Navdeep Bains is the federal Minister of Innovation, Science and Industry.
For decades, Canada’s auto industry has relied on what I would call a “people advantage.” Canadian workers made better quality, innovative vehicles and, as a result, automakers recognized the value in making cars in Canada.
The transition towards autonomous vehicles has put our people advantage to the test, challenging the ingenuity and durability of our domestic industry to remain competitive in a transforming global market.
Once again, however, Canada has risen to the challenge, proving to be a force in the kind of connected technologies and artificial intelligence upon which self-driving cars and trucks are based.
Researchers and students at Canadian post-secondary institutions have made Canada a destination of choice for autonomous vehicle research. General Motors built a 150,000 square-foot technical centre in Markham, Ontario, to develop autonomous vehicle technology, as well as committing to the opening of an Urban Mobility Research and Development Centre in Toronto.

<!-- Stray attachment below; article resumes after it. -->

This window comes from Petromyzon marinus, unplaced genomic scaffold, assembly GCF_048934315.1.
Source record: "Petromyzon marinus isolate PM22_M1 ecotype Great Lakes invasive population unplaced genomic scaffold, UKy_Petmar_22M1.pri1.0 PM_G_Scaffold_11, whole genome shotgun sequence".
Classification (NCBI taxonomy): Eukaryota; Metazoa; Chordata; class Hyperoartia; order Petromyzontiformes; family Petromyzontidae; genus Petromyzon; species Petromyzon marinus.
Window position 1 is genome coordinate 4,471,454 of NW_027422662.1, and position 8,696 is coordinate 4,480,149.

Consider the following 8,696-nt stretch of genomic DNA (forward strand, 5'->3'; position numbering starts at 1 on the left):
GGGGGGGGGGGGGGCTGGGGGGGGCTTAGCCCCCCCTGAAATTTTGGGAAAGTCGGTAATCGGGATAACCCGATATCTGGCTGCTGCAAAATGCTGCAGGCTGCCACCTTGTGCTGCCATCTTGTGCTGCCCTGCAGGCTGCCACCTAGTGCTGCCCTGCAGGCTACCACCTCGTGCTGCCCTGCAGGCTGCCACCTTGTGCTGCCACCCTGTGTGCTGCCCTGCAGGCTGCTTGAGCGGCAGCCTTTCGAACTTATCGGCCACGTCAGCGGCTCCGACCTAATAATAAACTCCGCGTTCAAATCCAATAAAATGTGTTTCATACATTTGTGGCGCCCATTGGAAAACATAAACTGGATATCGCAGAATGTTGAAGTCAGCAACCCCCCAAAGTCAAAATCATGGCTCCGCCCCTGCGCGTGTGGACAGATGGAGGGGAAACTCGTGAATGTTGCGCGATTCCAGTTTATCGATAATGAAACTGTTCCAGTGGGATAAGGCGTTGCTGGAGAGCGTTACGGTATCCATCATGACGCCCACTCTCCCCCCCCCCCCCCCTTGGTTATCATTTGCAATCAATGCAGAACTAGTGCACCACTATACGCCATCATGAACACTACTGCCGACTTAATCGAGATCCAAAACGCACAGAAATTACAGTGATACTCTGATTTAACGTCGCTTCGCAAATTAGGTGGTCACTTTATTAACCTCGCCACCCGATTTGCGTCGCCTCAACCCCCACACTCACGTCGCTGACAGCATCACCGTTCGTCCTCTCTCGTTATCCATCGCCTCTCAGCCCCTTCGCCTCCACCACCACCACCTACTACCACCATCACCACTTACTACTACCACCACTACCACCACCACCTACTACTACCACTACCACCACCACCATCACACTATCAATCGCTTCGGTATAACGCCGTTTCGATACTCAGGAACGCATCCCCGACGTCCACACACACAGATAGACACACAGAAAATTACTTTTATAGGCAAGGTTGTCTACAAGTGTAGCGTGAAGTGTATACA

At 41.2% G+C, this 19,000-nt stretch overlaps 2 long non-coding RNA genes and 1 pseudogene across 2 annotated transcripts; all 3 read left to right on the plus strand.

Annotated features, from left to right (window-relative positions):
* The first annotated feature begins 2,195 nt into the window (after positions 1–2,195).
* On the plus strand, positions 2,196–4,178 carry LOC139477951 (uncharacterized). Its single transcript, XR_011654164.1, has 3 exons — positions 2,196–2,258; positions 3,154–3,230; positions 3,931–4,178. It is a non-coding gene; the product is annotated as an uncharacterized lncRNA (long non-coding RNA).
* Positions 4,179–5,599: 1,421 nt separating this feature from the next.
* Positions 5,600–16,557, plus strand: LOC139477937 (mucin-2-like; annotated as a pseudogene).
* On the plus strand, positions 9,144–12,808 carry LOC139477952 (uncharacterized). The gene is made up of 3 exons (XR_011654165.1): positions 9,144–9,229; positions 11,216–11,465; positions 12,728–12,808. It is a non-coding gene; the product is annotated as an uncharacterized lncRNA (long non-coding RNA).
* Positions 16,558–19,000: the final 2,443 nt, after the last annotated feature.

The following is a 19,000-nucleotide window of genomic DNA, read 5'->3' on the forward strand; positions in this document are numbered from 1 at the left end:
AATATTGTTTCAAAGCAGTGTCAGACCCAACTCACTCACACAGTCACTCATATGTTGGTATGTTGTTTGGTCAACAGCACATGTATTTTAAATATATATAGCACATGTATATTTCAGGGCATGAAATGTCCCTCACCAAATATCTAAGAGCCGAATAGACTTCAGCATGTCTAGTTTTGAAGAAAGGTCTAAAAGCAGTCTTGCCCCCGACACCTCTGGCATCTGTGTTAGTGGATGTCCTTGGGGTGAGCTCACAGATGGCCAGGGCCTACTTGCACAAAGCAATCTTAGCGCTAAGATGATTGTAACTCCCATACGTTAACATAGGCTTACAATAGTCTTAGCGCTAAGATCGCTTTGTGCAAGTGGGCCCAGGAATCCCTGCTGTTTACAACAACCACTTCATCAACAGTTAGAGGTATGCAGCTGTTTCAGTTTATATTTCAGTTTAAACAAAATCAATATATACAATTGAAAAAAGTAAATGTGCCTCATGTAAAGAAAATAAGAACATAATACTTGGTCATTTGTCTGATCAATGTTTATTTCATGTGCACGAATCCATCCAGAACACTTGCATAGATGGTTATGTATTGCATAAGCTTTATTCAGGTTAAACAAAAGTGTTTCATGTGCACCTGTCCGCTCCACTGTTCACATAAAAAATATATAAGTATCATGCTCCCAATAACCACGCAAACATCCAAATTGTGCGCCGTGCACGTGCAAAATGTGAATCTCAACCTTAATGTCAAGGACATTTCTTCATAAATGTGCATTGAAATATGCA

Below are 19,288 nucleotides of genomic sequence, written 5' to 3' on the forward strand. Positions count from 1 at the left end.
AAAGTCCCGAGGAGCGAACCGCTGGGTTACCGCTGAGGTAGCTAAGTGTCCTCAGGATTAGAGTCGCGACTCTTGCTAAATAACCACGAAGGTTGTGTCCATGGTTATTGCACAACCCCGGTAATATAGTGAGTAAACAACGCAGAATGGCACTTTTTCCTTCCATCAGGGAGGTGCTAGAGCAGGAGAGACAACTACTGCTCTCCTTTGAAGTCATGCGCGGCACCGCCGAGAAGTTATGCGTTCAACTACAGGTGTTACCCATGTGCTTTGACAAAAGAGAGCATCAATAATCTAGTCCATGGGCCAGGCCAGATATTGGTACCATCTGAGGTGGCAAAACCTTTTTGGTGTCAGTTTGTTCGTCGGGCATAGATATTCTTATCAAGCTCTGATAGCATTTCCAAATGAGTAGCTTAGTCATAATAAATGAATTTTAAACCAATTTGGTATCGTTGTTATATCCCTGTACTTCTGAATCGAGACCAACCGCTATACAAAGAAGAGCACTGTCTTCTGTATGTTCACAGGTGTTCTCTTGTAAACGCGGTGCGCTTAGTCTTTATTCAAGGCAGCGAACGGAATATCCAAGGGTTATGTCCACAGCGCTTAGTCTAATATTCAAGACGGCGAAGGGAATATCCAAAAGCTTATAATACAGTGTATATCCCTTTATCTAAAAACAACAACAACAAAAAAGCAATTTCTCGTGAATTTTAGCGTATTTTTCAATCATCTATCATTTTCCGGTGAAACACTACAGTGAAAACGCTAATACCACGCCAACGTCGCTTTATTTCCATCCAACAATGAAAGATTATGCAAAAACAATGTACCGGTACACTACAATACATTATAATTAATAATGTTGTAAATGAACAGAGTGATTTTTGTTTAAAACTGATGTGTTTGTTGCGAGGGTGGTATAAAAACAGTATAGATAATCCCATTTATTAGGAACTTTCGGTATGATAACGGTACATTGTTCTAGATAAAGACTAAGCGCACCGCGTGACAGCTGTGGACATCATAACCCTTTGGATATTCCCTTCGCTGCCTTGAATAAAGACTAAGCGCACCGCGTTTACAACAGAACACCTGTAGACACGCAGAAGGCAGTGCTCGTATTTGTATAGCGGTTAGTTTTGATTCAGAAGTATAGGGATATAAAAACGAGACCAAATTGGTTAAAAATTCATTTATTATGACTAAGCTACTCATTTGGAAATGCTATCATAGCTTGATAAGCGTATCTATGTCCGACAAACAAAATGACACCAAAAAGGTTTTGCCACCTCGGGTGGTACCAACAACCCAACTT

Ford and Blackberry QNX teamed up with Invest Ottawa, Uber and other partners to create the Ottawa Autonomous Vehicle Cluster, which includes a 16-kilometre test facility. Building on this momentum, the Automotive Parts Manufacturers’ Association of Canada launched Project Arrow — a challenge to Canadian university students to partner with Canadian industry in developing a 100 percent made-in-Canada concept car of the future.